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In ancient Roman mythology and religion, the Manes or Di Manes are chthonic deities sometimes thought to represent the souls of deceased loved ones. They were associated with the Lares, Genii, and Di Penates as deities (di) that pertained to domestic, local, and personal cult. They were honored during the Parentalia and Feralia in February.
Latin spells of antiquity were often addressed to The Manes, who were the spirits of deceased ancestors.
Etymology and inscriptions
Manes may be derived from "an archaic adjective manus—good—which was the opposite of immanis".
Roman tombstones often included the letters D.M., which stood for dis manibus, "for the Manes", an abbreviation that continued to appear even in Christian inscriptions.
The Manes were offered blood sacrifices. The gladiatorial games, originally held at funerals, may have been instituted in the honor of the Manes. According to Cicero, the Manes could be called forth from the caves near Lake Avernus.
Due to similar names, the lapis manalis is often confused with the lapis manilis in commentaries even in antiquity:
The "flowing stone" … must not be confused with the stone of the same name which, according to Festus, was the gateway to the underworld.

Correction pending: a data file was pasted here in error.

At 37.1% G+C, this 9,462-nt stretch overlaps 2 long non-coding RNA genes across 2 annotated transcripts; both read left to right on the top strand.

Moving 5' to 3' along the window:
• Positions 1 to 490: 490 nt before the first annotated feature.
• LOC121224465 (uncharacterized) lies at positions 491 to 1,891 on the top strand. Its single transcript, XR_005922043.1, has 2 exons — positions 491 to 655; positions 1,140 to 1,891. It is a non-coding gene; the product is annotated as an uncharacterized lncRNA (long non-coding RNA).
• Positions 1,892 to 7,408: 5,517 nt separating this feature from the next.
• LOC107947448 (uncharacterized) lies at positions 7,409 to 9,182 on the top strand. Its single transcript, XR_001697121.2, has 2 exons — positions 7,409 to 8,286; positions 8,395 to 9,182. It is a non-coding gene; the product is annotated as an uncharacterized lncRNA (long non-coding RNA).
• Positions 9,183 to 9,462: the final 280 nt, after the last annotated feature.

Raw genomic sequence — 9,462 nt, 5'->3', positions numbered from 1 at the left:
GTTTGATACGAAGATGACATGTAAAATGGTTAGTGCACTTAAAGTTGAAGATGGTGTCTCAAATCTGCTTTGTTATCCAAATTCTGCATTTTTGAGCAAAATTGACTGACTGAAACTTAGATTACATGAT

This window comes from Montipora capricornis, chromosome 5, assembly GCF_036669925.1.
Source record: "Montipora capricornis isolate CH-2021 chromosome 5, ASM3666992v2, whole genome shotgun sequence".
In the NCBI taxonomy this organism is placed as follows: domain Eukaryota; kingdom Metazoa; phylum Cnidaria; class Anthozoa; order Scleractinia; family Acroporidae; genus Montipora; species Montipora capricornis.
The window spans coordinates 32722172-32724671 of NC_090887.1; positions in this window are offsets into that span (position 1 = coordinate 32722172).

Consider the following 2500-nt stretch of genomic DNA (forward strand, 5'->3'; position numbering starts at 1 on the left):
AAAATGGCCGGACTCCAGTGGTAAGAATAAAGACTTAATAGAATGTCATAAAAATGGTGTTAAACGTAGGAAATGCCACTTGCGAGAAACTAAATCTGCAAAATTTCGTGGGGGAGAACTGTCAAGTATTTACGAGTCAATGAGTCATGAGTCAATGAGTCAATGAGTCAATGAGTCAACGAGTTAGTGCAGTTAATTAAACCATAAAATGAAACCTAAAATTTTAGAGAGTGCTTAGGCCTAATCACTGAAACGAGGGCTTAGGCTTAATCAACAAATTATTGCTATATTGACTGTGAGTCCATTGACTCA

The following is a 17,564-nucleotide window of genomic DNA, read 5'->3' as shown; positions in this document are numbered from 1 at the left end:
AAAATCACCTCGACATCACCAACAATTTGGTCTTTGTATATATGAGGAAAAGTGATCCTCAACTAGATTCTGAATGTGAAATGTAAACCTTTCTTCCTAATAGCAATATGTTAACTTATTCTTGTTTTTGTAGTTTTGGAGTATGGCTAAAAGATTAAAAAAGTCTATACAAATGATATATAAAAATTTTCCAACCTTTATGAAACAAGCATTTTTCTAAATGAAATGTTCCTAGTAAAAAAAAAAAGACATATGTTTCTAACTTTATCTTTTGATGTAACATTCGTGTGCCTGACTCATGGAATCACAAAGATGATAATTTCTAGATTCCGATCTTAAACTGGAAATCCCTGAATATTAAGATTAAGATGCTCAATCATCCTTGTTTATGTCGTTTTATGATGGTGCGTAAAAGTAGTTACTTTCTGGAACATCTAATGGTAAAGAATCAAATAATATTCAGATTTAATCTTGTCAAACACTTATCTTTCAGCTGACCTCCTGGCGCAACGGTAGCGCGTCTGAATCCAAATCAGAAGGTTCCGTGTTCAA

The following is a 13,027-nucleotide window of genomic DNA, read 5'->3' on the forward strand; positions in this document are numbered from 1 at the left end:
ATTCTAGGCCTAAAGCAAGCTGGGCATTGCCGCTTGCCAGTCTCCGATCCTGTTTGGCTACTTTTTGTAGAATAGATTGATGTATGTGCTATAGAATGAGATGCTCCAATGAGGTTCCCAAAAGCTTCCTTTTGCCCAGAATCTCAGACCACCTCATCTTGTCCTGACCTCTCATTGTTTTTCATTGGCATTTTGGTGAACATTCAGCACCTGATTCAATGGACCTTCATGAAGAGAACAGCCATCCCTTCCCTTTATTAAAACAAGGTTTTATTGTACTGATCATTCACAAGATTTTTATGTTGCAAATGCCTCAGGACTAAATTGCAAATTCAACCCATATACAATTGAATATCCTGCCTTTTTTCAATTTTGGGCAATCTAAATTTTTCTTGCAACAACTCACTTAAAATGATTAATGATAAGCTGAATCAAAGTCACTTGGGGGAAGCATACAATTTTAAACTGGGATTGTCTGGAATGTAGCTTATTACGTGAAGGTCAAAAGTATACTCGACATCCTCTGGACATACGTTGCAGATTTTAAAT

Bailey (1907) states:
There is, for instance, what anthropology describes as 'sympathetic magic'—the attempt to influence the powers of nature by an imitation of the process which it is desired that they should perform. Of this we have a characteristic example in the ceremony of the aquaelicium, designed to produce rain after a long drought. In classical times the ceremony consisted in a procession headed by the pontifices, which bore the sacred rain-stone from its resting-place by the Porta Capena to the Capitol, where offerings were made to the sky-deity, Iuppiter, but from the analogy of other primitive cults and the sacred title of the stone (lapis manalis), it is practically certain that the original ritual was the purely imitative process of pouring water over the stone.
- Bailey, Cyril (1907). The Religion of Ancient Rome. London, UK: Archibald Constable & Co. Ltd. Source:  (Accessed: August 21, 2007)
- Burriss, Eli Edward (1931). Taboo, Magic, Spirits: A Study of Primitive Elements in Roman Religion. New York, USA: Macmillan Company. Source:  (Accessed: August 21, 2007)
- ↑ John G. Gager (15 November 1999). Curse tablets and binding spells from the ancient world. Oxford University Press US. pp. 12–. ISBN 9780195134827. http://books.google.com/books?id=rmhw2eVJnS0C&pg=PA12. Retrieved 22 August 2010.
- ↑ 2.0 2.1 2.2 2.3 Aldington, Richard; Ames, Delano (1968) New Larousse Encyclopedia of Mythology. Yugoslavia: The Hamlyn Publishing Group Limited, 213.
- ↑ Burriss, Chapter 4 (accessed: August 21, 2007)
- ↑ Bailey, chapter two (accessed: August 21, 2007)
|This page uses content from the English Wikipedia. The original article was at Manes. The list of authors can be seen in the page history.|